24. What can be done under Section 42 of the Reserve Bank Act is to inflict penalties, take preventive measures or hoist the danger signal, by way of penal interest, prohibition of fresh deposits, and removal from the second schedule, it a banking company fails to observe certain conditions conceived in the interests of the depositors or conducts its affairs to the detriment of the interests of its depositors.But the misdemeanour, it I might call it so, contemplated by the section falls far short of what is contemplated by the impugned provision which postulates that the very continuance of the company is prejudicial to the interests of its depositors. There is little point therefore in comparing the procedure for, or the consequences o, action under Section 42 of the Reserve Bank Act with those of the impugned provision.
Although it might be that both are designed for the same disease, in the case of S- 42 of the Reserve Bank Act the disease is still capable of arrest, but the impugned provision contemplates a position beyond cure or arrest, a situation where the company cannot be allowed to function for a moment longer if the interests of its depositors arc to be safeguarded, and where, therefore, the liquidation of the company is a matter of urgency. To my mind the words, 'the continuance of the banking company' import this sense of urgency.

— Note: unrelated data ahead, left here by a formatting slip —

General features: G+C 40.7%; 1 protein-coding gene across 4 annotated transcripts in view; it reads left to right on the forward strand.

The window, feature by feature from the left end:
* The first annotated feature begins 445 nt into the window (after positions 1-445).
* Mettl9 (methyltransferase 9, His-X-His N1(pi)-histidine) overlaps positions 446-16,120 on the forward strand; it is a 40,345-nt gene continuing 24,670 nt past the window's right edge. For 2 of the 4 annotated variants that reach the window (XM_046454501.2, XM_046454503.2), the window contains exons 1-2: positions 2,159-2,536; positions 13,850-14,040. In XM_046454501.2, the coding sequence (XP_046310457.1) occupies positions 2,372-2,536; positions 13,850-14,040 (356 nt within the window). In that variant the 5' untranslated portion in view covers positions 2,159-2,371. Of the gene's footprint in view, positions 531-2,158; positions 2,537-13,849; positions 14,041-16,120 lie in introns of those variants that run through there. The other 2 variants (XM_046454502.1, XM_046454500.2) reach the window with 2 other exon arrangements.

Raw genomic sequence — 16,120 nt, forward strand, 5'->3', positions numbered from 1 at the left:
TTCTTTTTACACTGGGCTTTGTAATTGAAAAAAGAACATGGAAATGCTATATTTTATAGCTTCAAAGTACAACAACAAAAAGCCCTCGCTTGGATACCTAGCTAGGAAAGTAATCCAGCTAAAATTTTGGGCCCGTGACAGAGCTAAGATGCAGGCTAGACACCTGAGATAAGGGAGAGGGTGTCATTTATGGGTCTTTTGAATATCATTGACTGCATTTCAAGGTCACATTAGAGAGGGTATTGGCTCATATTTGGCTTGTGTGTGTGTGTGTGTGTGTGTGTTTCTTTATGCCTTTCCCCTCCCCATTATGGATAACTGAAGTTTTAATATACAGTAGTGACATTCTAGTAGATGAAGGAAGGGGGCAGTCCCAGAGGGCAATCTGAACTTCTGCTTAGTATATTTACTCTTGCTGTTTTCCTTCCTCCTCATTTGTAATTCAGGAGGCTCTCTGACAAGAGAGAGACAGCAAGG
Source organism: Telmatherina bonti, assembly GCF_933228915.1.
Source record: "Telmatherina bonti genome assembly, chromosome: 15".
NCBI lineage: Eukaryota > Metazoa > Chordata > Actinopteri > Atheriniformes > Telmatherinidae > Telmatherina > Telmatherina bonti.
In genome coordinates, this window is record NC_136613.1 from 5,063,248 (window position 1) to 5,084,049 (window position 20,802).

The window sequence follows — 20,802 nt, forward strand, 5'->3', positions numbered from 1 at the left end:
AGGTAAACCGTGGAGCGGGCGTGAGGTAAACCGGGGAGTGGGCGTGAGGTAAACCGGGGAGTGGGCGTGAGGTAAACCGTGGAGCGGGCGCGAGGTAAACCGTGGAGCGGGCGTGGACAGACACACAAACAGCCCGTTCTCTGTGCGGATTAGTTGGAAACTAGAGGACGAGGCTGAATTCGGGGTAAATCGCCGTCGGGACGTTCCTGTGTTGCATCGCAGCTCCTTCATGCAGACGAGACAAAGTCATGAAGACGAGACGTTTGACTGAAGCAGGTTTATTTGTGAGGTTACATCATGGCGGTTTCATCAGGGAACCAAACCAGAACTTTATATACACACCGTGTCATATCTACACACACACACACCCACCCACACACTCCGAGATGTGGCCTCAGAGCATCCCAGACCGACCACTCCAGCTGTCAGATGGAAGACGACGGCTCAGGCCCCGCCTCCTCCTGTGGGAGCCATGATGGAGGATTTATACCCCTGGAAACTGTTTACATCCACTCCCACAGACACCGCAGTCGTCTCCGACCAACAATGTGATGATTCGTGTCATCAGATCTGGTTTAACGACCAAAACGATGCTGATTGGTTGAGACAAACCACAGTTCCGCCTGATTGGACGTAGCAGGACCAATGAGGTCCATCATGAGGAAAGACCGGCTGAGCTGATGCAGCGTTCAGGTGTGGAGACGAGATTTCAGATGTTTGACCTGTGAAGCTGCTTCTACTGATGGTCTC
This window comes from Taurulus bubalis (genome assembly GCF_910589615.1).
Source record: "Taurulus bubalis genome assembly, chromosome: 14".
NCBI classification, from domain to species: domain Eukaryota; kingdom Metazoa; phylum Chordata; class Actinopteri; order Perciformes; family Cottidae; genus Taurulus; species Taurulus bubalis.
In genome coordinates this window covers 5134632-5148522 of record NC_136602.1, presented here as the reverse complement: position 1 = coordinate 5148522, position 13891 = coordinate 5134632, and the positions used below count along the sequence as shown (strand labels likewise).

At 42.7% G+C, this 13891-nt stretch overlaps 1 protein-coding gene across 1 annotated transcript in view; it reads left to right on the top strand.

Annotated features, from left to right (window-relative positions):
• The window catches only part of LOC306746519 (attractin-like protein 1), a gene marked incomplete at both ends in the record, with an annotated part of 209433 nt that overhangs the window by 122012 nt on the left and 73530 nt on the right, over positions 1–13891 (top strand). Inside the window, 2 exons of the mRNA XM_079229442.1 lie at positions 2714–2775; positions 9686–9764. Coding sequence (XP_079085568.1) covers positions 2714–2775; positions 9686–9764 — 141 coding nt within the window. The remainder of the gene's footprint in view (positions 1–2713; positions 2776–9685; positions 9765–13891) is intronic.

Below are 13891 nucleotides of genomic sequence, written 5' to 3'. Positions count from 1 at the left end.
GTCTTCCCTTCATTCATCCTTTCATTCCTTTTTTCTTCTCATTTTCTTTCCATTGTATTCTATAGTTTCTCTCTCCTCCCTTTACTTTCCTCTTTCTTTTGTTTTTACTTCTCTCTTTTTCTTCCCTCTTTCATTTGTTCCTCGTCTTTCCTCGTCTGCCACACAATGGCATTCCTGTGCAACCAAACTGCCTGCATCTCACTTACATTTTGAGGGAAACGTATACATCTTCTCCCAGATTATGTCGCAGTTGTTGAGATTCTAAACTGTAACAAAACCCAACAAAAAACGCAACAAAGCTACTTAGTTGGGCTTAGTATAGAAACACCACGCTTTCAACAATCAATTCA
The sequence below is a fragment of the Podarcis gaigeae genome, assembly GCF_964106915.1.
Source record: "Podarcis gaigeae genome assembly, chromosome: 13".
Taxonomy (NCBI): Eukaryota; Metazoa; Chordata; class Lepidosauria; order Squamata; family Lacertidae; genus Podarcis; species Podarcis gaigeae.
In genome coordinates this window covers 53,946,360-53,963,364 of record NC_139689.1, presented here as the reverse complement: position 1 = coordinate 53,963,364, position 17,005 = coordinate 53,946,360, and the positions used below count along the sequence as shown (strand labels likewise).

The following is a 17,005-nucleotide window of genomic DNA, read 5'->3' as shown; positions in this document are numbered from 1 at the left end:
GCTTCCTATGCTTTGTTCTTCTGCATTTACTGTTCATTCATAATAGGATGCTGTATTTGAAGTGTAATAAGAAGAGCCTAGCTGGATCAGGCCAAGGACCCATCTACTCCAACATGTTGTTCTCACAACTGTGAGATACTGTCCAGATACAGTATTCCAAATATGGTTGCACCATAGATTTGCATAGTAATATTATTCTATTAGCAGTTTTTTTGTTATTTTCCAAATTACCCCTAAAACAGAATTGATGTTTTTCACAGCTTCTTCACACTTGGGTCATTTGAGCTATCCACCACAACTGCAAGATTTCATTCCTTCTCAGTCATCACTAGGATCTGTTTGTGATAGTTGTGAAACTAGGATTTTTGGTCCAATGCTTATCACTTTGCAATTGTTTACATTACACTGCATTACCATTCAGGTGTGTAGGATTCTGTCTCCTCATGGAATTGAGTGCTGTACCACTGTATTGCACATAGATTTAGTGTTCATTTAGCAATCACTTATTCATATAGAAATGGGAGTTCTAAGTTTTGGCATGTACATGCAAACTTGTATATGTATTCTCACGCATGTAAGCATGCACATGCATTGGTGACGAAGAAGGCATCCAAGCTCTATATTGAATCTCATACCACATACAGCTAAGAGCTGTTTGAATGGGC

25. The same result is reached on a comparison of the impugned provision with other provisions of the Banking Companies Act such as Section 22 and Section 35 (4). Under Section 22 a banking company like the present company, functioning under the proviso to Sub-section (2), can be stopped from doing banking business by a notice in writing by the Reserve Bank informing it that a license cannot be granted to it